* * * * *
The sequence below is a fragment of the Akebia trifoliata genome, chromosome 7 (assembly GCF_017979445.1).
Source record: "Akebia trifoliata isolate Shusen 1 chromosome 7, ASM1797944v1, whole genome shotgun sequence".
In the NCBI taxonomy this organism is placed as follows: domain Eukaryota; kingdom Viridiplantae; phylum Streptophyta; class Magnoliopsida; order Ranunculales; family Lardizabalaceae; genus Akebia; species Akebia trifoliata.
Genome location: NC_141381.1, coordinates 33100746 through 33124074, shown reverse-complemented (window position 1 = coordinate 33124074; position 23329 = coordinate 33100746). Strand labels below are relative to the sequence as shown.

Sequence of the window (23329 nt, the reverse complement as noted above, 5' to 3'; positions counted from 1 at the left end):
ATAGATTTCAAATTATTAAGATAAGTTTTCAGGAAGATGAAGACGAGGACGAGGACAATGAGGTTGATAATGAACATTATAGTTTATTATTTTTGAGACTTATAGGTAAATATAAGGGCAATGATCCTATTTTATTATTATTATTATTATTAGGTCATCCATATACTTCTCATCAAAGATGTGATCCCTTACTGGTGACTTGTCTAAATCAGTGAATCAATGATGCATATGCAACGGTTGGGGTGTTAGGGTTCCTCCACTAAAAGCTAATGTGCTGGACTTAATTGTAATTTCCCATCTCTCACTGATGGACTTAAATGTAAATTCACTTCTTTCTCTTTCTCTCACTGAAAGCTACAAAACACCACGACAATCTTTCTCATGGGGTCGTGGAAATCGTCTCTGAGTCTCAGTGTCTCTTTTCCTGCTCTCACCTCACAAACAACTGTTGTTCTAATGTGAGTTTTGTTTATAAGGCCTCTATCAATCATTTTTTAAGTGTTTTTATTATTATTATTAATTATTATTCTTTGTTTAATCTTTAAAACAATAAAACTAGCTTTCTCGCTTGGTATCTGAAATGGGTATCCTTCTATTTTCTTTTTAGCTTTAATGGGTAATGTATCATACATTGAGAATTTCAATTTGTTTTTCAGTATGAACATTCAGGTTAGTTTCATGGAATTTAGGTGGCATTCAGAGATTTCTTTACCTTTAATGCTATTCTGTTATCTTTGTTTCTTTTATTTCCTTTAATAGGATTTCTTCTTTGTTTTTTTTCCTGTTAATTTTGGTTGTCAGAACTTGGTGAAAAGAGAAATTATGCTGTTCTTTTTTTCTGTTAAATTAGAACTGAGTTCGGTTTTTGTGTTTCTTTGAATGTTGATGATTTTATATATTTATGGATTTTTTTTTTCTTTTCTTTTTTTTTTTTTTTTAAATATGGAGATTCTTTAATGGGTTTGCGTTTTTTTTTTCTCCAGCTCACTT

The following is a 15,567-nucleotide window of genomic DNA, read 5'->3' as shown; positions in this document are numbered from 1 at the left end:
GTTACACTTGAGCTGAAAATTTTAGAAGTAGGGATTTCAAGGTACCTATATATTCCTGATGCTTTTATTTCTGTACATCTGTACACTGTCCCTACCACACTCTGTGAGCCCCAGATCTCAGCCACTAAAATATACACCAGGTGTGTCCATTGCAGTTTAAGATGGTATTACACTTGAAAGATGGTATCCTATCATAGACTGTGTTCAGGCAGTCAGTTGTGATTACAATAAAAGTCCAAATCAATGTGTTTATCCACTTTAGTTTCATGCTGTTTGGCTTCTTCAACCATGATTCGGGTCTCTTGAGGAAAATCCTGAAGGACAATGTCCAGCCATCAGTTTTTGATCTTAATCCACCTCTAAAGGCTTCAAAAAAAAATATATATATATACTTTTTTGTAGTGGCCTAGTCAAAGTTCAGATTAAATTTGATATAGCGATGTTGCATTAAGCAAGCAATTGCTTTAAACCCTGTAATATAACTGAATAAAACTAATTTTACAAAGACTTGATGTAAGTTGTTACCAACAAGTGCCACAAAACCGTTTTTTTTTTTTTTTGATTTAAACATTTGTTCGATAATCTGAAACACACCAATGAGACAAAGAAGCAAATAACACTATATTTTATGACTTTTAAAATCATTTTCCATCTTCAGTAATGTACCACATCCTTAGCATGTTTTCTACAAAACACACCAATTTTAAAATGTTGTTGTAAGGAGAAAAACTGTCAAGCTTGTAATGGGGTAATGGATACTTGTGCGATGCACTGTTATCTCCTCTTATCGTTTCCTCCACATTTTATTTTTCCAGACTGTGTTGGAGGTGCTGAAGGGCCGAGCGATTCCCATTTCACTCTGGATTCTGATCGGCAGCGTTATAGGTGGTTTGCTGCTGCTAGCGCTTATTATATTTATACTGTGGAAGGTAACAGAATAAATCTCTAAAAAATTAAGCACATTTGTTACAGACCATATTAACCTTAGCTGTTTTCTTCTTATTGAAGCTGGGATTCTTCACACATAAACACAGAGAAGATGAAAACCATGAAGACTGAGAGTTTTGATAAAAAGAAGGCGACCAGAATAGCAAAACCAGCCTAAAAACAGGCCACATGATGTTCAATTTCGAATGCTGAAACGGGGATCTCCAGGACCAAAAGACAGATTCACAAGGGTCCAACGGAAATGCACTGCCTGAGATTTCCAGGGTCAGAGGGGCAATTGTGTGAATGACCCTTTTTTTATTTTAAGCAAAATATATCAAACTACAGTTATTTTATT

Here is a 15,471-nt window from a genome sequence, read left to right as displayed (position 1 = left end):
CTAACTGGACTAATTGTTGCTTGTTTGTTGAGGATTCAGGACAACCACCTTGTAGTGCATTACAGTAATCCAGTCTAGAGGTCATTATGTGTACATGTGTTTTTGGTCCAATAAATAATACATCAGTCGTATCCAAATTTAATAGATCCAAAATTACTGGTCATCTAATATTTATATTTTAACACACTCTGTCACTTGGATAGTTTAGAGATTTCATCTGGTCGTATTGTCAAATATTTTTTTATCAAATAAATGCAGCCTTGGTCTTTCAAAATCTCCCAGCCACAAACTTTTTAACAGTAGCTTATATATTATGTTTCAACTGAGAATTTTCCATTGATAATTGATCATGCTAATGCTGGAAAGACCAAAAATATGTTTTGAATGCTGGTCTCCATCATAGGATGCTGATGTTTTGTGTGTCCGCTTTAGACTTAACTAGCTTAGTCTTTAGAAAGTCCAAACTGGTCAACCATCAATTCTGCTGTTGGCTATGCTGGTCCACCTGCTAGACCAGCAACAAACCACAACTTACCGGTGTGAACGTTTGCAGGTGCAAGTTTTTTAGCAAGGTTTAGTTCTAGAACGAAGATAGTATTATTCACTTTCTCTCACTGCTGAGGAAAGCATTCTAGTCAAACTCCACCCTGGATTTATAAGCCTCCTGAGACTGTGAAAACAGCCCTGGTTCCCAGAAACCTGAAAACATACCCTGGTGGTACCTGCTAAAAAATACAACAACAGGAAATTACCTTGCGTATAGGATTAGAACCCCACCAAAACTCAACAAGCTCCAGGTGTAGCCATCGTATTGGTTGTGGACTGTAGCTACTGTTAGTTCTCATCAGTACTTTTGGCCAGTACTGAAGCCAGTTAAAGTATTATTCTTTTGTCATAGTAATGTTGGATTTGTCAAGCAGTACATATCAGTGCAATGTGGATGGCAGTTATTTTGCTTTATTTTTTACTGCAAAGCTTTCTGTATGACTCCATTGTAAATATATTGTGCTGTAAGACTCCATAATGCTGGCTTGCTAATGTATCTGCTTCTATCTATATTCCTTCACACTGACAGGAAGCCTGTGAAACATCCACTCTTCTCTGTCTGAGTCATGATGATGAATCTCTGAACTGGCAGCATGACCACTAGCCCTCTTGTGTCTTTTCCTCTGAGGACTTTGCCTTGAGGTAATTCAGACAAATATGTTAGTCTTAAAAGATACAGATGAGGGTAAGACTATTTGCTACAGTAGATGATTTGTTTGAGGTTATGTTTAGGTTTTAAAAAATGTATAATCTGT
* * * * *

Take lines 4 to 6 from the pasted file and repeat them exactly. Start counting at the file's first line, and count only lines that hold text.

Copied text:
Genome location: NC_141381.1, coordinates 33100746 through 33124074, shown reverse-complemented (window position 1 = coordinate 33124074; position 23329 = coordinate 33100746). Strand labels below are relative to the sequence as shown.

Sequence of the window (23329 nt, the reverse complement as noted above, 5' to 3'; positions counted from 1 at the left end):
ATAGATTTCAAATTATTAAGATAAGTTTTCAGGAAGATGAAGACGAGGACGAGGACAATGAGGTTGATAATGAACATTATAGTTTATTATTTTTGAGACTTATAGGTAAATATAAGGGCAATGATCCTATTTTATTATTATTATTATTATTAGGTCATCCATATACTTCTCATCAAAGATGTGATCCCTTACTGGTGACTTGTCTAAATCAGTGAATCAATGATGCATATGCAACGGTTGGGGTGTTAGGGTTCCTCCACTAAAAGCTAATGTGCTGGACTTAATTGTAATTTCCCATCTCTCACTGATGGACTTAAATGTAAATTCACTTCTTTCTCTTTCTCTCACTGAAAGCTACAAAACACCACGACAATCTTTCTCATGGGGTCGTGGAAATCGTCTCTGAGTCTCAGTGTCTCTTTTCCTGCTCTCACCTCACAAACAACTGTTGTTCTAATGTGAGTTTTGTTTATAAGGCCTCTATCAATCATTTTTTAAGTGTTTTTATTATTATTATTAATTATTATTCTTTGTTTAATCTTTAAAACAATAAAACTAGCTTTCTCGCTTGGTATCTGAAATGGGTATCCTTCTATTTTCTTTTTAGCTTTAATGGGTAATGTATCATACATTGAGAATTTCAATTTGTTTTTCAGTATGAACATTCAGGTTAGTTTCATGGAATTTAGGTGGCATTCAGAGATTTCTTTACCTTTAATGCTATTCTGTTATCTTTGTTTCTTTTATTTCCTTTAATAGGATTTCTTCTTTGTTTTTTTTCCTGTTAATTTTGGTTGTCAGAACTTGGTGAAAAGAGAAATTATGCTGTTCTTTTTTTCTGTTAAATTAGAACTGAGTTCGGTTTTTGTGTTTCTTTGAATGTTGATGATTTTATATATTTATGGATTTTTTTTTTCTTTTCTTTTTTTTTTTTTTTTAAATATGGAGATTCTTTAATGGGTTTGCGTTTTTTTTTTCTCCAGCTCACTT